The High Court of Australia has today ruled that Aboriginal Australians, even if not Australian citizens, cannot be considered "aliens" and therefore are beyond the reach of Commonwealth laws made in reliance on the aliens power in the Constitution, including the Migration Act 1958.
A majority of the seven Justices of the Court held that:
"it is not open to the Parliament to treat an Aboriginal Australian as an "alien" because the constitutional term does not extend to a person who could not possibly answer the description of "alien" according to the ordinary understanding of the word. Aboriginal Australians have a special cultural, historical and spiritual connection with the territory ofAustralia, which is central to their traditional laws and customs and which is recognised by the common law. The existence of that connection is inconsistent with holding that an Aboriginal Australian is an alien within the meaning of s51(xix) of the Constitution." (See the Summary published on the Court's website.)
The Court applied the test of Aboriginality set out in Mabo v Queensland [No 2] (1995) CLR 1, which requires that a person demonstrate biological descent from an indigenous people, and that the person's membership of those people is recognised by both the person and the elders or other persons enjoying traditional authority among those people.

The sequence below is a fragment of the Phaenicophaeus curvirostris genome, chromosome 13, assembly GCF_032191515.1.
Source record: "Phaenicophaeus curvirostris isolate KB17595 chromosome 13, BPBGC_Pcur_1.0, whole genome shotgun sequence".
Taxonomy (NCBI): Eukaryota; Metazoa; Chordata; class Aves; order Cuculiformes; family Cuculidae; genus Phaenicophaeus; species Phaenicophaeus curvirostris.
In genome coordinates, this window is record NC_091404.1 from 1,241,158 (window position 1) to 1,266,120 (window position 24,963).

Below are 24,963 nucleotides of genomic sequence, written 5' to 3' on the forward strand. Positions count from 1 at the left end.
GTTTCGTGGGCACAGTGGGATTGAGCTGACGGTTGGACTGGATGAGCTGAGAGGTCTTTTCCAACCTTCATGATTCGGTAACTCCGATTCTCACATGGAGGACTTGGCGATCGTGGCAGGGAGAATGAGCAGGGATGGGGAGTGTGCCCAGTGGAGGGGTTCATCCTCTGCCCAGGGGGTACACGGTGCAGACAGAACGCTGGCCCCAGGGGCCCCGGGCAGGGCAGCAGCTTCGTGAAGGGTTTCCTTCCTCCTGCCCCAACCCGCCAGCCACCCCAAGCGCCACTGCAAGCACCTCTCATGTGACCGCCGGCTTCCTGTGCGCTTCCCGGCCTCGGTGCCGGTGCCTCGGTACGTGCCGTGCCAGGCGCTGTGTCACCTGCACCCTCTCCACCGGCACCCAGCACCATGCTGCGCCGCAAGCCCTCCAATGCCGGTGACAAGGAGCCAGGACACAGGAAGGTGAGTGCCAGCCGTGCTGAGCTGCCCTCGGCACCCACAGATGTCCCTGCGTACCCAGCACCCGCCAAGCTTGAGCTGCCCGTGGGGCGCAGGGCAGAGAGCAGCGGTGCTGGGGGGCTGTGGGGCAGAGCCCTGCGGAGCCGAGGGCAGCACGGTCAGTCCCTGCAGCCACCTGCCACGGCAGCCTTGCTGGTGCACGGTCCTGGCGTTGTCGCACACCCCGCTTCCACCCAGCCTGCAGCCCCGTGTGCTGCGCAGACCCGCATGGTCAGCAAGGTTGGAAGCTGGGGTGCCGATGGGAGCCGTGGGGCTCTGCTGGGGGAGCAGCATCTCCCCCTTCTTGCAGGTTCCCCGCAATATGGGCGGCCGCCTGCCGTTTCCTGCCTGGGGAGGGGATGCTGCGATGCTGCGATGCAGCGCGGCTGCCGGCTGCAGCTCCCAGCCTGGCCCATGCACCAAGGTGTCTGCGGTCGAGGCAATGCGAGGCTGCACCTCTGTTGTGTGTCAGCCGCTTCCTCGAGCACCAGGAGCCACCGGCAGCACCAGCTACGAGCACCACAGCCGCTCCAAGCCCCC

While it has previously been held that the term "alien" could be applied to any person who was not an Australian citizen, including British subjects and people born in Australia who did not qualify as citizens under the Australian Citizenship Act 2007, the special relationship between Australia's indigenous people and this country has been recognised as pre-dating the legal system brought here in 1788.
This will undoubtedly rank as one of the most significant and important judicial interpretations of Australian identity since the debunking of the "terra nullius" idea that Australia belonged to nobody before European colonisation.